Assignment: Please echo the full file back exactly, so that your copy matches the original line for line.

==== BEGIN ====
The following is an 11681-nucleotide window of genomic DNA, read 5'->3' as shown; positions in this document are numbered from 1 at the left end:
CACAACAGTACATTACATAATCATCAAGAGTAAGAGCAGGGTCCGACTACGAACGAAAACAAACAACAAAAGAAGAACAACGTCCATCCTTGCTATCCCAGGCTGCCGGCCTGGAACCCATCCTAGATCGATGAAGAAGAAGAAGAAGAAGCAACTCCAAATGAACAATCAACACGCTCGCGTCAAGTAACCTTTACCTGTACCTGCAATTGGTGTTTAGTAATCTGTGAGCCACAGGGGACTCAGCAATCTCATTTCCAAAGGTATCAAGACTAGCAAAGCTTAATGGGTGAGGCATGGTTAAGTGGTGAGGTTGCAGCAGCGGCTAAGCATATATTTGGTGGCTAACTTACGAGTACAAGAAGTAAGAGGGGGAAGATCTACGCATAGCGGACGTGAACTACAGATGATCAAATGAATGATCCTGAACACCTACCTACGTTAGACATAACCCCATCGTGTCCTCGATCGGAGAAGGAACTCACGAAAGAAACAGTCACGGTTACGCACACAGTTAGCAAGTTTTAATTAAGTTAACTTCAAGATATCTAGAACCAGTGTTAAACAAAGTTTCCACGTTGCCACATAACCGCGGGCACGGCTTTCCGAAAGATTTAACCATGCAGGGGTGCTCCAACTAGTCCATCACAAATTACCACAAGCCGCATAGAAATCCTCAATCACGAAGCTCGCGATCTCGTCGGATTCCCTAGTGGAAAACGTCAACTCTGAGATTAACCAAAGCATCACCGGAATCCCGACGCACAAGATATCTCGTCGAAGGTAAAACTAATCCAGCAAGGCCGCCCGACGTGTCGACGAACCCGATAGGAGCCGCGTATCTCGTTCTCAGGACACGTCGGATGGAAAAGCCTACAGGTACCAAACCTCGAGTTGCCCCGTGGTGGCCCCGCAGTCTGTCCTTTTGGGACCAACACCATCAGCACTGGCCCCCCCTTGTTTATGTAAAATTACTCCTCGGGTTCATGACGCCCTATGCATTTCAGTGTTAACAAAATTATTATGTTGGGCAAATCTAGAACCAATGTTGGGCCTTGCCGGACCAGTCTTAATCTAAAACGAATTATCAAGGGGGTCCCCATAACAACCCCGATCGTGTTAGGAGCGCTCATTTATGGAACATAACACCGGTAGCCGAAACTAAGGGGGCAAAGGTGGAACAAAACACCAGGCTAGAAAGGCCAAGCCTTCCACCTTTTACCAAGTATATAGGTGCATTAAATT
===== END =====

The following is an 11681-nucleotide window of genomic DNA, read 5'->3' as shown; positions in this document are numbered from 1 at the left end:
CACAACAGTACATTACATAATCATCAAGAGTAAGAGCAGGGTCCGACTACGAACGAAAACAAACAACAAAAGAAGAACAACGTCCATCCTTGCTATCCCAGGCTGCCGGCCTGGAACCCATCCTAGATCGATGAAGAAGAAGAAGAAGAAGCAACTCCAAATGAACAATCAACACGCTCGCGTCAAGTAACCTTTACCTGTACCTGCAATTGGTGTTTAGTAATCTGTGAGCCACAGGGGACTCAGCAATCTCATTTCCAAAGGTATCAAGACTAGCAAAGCTTAATGGGTGAGGCATGGTTAAGTGGTGAGGTTGCAGCAGCGGCTAAGCATATATTTGGTGGCTAACTTACGAGTACAAGAAGTAAGAGGGGGAAGATCTACGCATAGCGGACGTGAACTACAGATGATCAAATGAATGATCCTGAACACCTACCTACGTTAGACATAACCCCATCGTGTCCTCGATCGGAGAAGGAACTCACGAAAGAAACAGTCACGGTTACGCACACAGTTAGCAAGTTTTAATTAAGTTAACTTCAAGATATCTAGAACCAGTGTTAAACAAAGTTTCCACGTTGCCACATAACCGCGGGCACGGCTTTCCGAAAGATTTAACCATGCAGGGGTGCTCCAACTAGTCCATCACAAATTACCACAAGCCGCATAGAAATCCTCAATCACGAAGCTCGCGATCTCGTCGGATTCCCTAGTGGAAAACGTCAACTCTGAGATTAACCAAAGCATCACCGGAATCCCGACGCACAAGATATCTCGTCGAAGGTAAAACTAATCCAGCAAGGCCGCCCGACGTGTCGACGAACCCGATAGGAGCCGCGTATCTCGTTCTCAGGACACGTCGGATGGAAAAGCCTACAGGTACCAAACCTCGAGTTGCCCCGTGGTGGCCCCGCAGTCTGTCCTTTTGGGACCAACACCATCAGCACTGGCCCCCCCTTGTTTATGTAAAATTACTCCTCGGGTTCATGACGCCCTATGCATTTCAGTGTTAACAAAATTATTATGTTGGGCAAATCTAGAACCAATGTTGGGCCTTGCCGGACCAGTCTTAATCTAAAACGAATTATCAAGGGGGTCCCCATAACAACCCCGATCGTGTTAGGAGCGCTCATTTATGGAACATAACACCGGTAGCCGAAACTAAGGGGGCAAAGGTGGAACAAAACACCAGGCTAGAAAGGCCAAGCCTTCCACCTTTTACCAAGTATATAGGTGCATTAAATT